That Mrs. Pankhurst had struck her rich vein by accident and was only vaguely aware of what constituted her good fortune is of course amply shown by almost everything she has said, and likewise by most of what she has done in her personal relations with her own devoted host. She was as much deceived by her rallying-cry of Suffrage as any constitutionalist who hastened reluctantly to the "Cause" to claim her vested interest in it and challenge Mrs. Pankhurst's large utterances in speaking in its name. Moreover, it was the "vote" she wanted-not the "good fight." The vote was necessary to her if she was to make herself count among the crowd of Labour-politicians, all scrambling to make themselves a position of importance out of the rich mud of politics. Her lack of a vote placed so heavy a handicap on her that she was unable to make distances with men who were hopelessly her inferiors as politicians. Mrs. Pankhurst was and is a politician. All her interests are political as are Miss Pankhurst's. But alongside only very ordinary intelligence she possesses a biting, enduring aggressive temper-a rare feature among public women. Miss Christabel Pankhurst's dramatic first arrest and subsequent stupid imprisonment (Miss Pankhurst is an enigma: no one knows what she is: she has lived in the public eye for eight years, she is setting well towards forty and has been known to express only two candid opinions: one on Mr. Asquith and one on the White Slave Trade. One watches with interest for the third,) drew to them crowds of women too intelligent to be politicians: but too little politicians to be a match for the Pankhursts. They combined like natural affinities. All women who thought at all considered their proposals seriously: the majority were prepared to give them support. Thereupon, the Pankhursts selected from the best available, what was necessary and then pre-themselves to be exclusive, since Mrs. Pankhurst had her political axe to grind. She required at the outset, for the sake of backing, women with money and with some capacity: when she had obtained these she drew the limiting line which would keep out women with accepted followings and too much ability: that is unless they came with ashes in their hair, repentance in one hand and passivity in the other. Then on the principle of the Eastern potentate who illustrated the practice of good government by lopping off the heads of all the stalks of grain which grew higher than the rest, she by one means or another rid her group of all its members unlikely by virtue of personality, conspicuous ability, or undocile temper, to prove flexible material in the great cause. The gaps thus made she filled up with units of stock size. These readjustments of course took time but there resulted no harm from that, for before the talented or the conspicuous had shown sufficient signs of restiveness to make it wiser to clear them off, they were tractable enough to allow their talents to be exploited. Thus all was grist to the mill and the "great cause" went marching on.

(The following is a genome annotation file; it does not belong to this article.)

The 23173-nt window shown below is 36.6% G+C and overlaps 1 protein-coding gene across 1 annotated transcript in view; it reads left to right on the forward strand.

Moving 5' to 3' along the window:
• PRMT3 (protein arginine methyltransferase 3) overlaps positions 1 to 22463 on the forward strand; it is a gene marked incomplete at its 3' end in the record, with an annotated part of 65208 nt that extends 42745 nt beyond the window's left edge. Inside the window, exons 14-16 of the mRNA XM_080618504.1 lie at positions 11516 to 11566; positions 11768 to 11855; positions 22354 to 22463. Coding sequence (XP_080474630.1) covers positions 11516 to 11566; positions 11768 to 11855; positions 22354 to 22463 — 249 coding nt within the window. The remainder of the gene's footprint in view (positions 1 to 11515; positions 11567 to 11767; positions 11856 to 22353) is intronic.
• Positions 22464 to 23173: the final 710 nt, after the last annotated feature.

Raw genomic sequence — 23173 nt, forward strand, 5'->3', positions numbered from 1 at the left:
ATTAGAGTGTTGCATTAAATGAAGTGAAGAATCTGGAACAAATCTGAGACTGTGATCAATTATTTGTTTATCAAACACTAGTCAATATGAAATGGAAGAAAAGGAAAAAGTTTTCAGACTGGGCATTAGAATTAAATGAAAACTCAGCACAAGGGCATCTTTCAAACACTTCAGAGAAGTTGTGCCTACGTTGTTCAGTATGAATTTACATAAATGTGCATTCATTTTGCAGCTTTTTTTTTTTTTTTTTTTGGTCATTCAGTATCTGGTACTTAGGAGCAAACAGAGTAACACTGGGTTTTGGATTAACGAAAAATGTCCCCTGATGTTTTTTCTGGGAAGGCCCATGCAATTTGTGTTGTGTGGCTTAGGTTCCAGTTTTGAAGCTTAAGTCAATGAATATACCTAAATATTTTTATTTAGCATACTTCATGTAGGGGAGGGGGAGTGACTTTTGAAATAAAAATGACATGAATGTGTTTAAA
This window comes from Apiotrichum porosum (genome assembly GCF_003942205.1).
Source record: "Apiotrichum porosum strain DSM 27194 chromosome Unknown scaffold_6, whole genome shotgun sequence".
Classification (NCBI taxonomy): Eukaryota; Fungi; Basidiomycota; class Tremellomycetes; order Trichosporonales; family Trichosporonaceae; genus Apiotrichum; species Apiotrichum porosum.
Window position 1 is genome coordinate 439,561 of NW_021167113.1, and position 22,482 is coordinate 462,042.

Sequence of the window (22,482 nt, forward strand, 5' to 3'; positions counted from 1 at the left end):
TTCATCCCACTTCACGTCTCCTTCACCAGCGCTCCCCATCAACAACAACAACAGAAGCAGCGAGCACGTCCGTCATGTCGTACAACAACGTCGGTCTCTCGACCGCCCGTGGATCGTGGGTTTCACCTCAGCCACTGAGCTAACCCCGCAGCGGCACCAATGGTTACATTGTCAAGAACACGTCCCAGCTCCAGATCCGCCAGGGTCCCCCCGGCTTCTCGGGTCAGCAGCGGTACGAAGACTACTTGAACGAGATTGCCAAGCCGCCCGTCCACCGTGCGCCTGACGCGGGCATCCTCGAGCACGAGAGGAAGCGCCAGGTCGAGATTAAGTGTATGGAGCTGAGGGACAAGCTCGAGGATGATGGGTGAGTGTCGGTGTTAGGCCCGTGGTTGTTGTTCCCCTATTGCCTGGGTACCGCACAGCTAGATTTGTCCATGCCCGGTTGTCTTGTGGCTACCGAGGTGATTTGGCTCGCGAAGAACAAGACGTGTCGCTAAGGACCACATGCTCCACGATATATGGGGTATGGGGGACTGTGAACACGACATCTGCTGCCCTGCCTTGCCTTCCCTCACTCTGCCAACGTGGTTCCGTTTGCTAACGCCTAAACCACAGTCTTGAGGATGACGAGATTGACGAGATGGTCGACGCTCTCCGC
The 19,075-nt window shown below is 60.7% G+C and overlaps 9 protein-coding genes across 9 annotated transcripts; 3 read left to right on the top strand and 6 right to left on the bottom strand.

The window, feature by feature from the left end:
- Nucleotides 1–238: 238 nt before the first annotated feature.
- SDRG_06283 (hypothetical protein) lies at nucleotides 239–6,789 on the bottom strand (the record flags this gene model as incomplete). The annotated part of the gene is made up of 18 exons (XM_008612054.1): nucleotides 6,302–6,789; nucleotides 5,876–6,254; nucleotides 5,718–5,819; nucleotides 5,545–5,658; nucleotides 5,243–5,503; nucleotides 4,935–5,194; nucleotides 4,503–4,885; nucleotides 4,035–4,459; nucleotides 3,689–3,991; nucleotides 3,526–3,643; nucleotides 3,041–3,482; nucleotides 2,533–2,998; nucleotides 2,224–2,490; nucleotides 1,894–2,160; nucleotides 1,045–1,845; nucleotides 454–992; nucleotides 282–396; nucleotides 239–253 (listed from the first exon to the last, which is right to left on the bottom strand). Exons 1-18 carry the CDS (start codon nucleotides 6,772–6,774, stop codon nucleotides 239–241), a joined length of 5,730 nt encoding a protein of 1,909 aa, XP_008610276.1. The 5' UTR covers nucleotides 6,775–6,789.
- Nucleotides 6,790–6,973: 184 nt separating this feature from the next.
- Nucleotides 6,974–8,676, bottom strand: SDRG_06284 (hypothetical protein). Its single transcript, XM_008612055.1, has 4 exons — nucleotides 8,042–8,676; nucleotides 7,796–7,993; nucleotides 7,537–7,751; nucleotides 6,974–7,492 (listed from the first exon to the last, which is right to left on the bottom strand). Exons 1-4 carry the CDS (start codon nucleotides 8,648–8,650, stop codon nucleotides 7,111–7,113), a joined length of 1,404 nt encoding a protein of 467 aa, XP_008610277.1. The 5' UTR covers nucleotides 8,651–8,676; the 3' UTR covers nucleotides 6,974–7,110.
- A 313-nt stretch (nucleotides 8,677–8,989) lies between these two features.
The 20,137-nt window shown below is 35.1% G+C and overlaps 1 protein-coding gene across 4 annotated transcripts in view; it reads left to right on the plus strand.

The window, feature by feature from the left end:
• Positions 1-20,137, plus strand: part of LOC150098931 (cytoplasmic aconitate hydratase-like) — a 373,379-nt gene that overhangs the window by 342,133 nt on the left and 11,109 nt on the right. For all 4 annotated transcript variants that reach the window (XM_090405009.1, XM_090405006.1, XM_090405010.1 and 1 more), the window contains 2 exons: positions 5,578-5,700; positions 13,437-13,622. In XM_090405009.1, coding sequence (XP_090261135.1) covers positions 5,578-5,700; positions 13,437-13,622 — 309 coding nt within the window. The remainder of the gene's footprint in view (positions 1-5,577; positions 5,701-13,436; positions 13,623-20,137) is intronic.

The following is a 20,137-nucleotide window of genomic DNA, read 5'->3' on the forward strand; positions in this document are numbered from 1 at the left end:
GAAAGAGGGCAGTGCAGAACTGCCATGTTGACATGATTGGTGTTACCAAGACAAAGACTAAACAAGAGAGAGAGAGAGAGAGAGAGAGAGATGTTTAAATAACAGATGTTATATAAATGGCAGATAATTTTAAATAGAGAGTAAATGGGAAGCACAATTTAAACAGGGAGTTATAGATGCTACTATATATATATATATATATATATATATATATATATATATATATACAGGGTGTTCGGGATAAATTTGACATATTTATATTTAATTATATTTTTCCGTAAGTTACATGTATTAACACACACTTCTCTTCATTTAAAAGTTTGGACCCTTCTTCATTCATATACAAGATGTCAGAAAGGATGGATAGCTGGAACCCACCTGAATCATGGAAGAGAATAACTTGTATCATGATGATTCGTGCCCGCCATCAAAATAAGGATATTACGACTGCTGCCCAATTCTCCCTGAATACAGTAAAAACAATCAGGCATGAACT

As one learns from that mournful and monotonous institution, the suffrage-speech, Mrs. Pankhurst's nominal movement is not the first woman-suffrage movement. There existed one before which fortunately fizzled out, and it is mainly those associated with this former genuinely-suffrage venture and their connections who remain the non-Pankhurst suffragists. Their holding aloof is due partly to the fact that having questioned Mrs. Pankhurst's authority to speak in the name of the Suffrage movement, they roused that lady's implacable ire, and as we have said they could make their entry into her ranks only in abject terms. On the other hand their policy of separation is partly explained by the feeling that they might very well regard the suffrage propaganda as a sort of vested interest of their own, and that if show and interest were to be made out of it, they might as well endeavour to share in the credit. Hence they become as little willing to sink the goodwill of their tradition in Mrs. Pankhurst's organisation as Mrs. Pankhurst is willing to allow them to share in the authority over hers. Two camps therefore-old and new, "constitutionals" and "militants," the former saddled with a white-elephant in the shape of worn-out untrustworthy, specious tricked-out arguments in favour of the "principle of woman-suffrage," who can rouse no feeling, but are given a respectful hearing from the people among whom conviction bites no sharper. And they can do nothing to help themselves. They are afraid to try anything beyond the most superficial of arguments for fear of being entangled in the entire theory of Representative Government. It is a sheer accident which the suffragists can merely deplore without being able to alter, that all the high hopes set a century ago upon the working of the Representative System should be finally petering out just as a few ardent women are waking up to the fact that the system exists and that they are not in it. On the level of intelligence at which the suffragists tell their sad story they can get no effective opposition: their audience are not capable of thinking out just the right refutation of the plausibilities: on the other hand they cannot attract any mental force, and as for the crude emotional force, that goes straight past them to the militants. Their least little sparkle is secured only when they manage to manoeuvre themselves within the shine of their rivals' halos: a dubious manoeuvre since they can never be quite sure in which regions these halos will shine as halos, and where as false lights. Moreover, they stand in danger of being warned off rudely, as Mrs. Pankhurst's band feels always that they are reaping unearned advantage: that their waste-land of dead suffrage propaganda has become valuable only through the fact that it lies adjacent to the centre of an interest with the creation of which their suffrage-principle has had nothing to do.